40 Jurimetrics 21 (1999-2000)
Genetic Privacy and the Law: An End to Genetics Exceptionalism; Gostin, Lawrence O.; Hodge, James G. Jr.

handle is hein.journals/juraba40 and id is 33 raw text is: GENETIC PRIVACY AND THE LAW:
AN END TO GENETICS EXCEPTIONALISM
Lawrence 0. Gostin
James G. Hodge, Jr.*
ABSTRACT: While the proliferation of human genetic information promises to achieve
many public benefits, the acquisition, use, retention, and disclosure of genetic data
threatens individual liberties. States (and to a lesser degree, the federal government) have
responded to the anticipated and actual threats of privacy invasion and discrimination by
enacting several types of genetic-specific legislation. These laws emphasize the differences
between genetic information and other health information. By articulating these
differences, governments afford genetic data an exceptional status.
The authors argue that genetic exceptionalism is flawed for two reasons: (1) strict
protections of autonomy, privacy, and equal treatment of persons with genetic conditions
threaten the accomplishment of public goods; and (2) there is no clear demarcation
separating genetic data from other health data; other health data deserve protections in a
national health information infrastructure. The authors present ideas for individual privacy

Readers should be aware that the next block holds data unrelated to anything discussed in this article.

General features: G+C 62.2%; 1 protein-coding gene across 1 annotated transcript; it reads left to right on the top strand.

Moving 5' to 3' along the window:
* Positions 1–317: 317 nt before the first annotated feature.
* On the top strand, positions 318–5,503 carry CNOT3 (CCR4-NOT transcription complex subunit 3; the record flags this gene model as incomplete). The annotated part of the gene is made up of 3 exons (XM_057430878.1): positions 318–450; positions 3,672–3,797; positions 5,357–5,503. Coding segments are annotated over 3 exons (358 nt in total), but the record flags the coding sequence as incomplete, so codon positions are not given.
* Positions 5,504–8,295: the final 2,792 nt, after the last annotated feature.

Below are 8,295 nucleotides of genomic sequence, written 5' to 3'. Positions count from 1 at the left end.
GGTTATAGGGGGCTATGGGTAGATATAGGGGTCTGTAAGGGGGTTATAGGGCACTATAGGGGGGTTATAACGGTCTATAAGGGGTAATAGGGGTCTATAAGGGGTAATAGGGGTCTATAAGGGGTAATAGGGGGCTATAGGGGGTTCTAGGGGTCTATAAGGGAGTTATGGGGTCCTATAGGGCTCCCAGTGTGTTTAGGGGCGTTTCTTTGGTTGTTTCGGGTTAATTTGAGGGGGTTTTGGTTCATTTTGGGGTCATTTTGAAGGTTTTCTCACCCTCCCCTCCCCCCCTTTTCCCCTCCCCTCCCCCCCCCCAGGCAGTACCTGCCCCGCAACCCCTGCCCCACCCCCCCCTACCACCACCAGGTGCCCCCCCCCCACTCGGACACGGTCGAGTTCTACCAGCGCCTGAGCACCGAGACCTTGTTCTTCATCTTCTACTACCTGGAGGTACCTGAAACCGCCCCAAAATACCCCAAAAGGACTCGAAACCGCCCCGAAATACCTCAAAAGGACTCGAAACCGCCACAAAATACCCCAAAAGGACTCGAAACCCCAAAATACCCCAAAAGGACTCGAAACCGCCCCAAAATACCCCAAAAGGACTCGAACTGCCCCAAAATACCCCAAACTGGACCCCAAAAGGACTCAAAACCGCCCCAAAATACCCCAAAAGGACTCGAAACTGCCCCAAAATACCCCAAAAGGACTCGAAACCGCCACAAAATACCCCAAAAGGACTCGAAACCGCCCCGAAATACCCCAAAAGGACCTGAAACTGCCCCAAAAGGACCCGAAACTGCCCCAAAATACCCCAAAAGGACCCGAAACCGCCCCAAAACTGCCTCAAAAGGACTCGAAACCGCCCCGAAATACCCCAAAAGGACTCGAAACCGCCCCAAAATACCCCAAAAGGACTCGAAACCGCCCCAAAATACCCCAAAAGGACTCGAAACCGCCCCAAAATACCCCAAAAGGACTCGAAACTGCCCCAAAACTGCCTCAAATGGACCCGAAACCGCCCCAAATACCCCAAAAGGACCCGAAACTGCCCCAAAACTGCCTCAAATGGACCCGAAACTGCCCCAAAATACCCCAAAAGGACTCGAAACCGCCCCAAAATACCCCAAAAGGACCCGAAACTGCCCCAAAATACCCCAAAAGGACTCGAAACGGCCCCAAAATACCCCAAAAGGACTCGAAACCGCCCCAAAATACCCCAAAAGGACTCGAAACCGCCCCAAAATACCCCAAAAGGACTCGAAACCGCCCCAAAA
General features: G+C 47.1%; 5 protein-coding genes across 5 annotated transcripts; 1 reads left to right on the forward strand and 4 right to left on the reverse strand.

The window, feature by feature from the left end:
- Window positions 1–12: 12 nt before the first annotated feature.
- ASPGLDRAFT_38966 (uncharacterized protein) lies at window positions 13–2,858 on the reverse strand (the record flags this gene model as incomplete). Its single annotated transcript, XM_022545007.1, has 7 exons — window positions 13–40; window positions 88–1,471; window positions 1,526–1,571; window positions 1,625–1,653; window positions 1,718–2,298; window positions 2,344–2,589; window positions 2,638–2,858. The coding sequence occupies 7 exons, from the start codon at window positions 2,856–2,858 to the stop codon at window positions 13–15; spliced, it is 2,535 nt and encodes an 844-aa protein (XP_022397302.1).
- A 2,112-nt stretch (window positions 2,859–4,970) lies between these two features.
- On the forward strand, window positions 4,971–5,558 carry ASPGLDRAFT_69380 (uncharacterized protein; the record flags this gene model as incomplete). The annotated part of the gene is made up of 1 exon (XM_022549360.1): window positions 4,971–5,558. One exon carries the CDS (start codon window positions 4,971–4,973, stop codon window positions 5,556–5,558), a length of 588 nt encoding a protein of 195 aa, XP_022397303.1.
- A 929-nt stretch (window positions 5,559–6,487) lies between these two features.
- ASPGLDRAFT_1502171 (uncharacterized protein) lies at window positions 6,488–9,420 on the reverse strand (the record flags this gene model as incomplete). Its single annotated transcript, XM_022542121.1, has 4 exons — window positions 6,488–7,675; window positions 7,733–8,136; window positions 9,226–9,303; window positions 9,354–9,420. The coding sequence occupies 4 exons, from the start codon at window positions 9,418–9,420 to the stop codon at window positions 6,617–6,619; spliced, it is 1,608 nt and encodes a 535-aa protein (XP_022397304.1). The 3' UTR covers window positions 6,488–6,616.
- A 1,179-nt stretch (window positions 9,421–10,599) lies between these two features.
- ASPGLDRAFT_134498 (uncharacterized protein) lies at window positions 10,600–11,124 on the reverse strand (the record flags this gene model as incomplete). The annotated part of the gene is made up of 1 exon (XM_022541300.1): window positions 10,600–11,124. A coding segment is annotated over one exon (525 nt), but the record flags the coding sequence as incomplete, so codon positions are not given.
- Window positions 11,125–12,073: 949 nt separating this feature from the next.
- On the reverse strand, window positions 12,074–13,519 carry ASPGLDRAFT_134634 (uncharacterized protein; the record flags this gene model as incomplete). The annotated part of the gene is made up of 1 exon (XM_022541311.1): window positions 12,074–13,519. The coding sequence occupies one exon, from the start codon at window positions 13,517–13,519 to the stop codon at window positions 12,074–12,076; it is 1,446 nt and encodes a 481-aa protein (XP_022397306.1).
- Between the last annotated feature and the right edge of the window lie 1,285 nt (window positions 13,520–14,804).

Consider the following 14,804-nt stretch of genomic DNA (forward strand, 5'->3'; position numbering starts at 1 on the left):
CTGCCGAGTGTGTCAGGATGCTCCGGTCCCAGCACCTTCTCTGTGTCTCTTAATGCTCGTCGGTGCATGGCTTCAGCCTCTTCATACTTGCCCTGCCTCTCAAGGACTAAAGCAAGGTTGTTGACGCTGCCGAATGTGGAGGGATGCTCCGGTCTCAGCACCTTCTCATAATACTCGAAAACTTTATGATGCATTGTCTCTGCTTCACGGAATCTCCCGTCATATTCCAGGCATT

*Lawrence 0. Gostin is Professor of Law, Georgetown University Law Center; Professor of
Public Health, Johns Hopkins University School of Hygiene and Public Health; Co-Director,
Georgetown/Johns Hopkins Program on Law and Public Health. James G, Hodge is Adjunct Professor
of Law, Georgetown University Law Center; Associate Professor, Johns Hopkins School of Hygiene
and Public Health; Fellow, Greenwall Fellowship Program in Bioethics and Health Policy.
The work presented in this article is supported by a grant from the National Institutes of Health
for a three-year project entitled Genetics Legislation: Syntax, Science, and Policy. This project, in
cooperation with the National Conference of State Legislatures (NCSL), is designed to assist state and
federal legislators in their attempts to regulate genetic information. The authors also acknowledge
their appreciation for assistance from the Centers for Disease Control and Prevention which has
provided expertise and financial support toward the development of the Model State Public Health
Privacy Act upon which some of the privacy-related recommendations are based. The authors are
grateful to Lisa M. Matovcik, Lance A. Gable, Mark Lowry, Aimee Doyle, and Bradley Malin for
their research assistance.

FALL 1999

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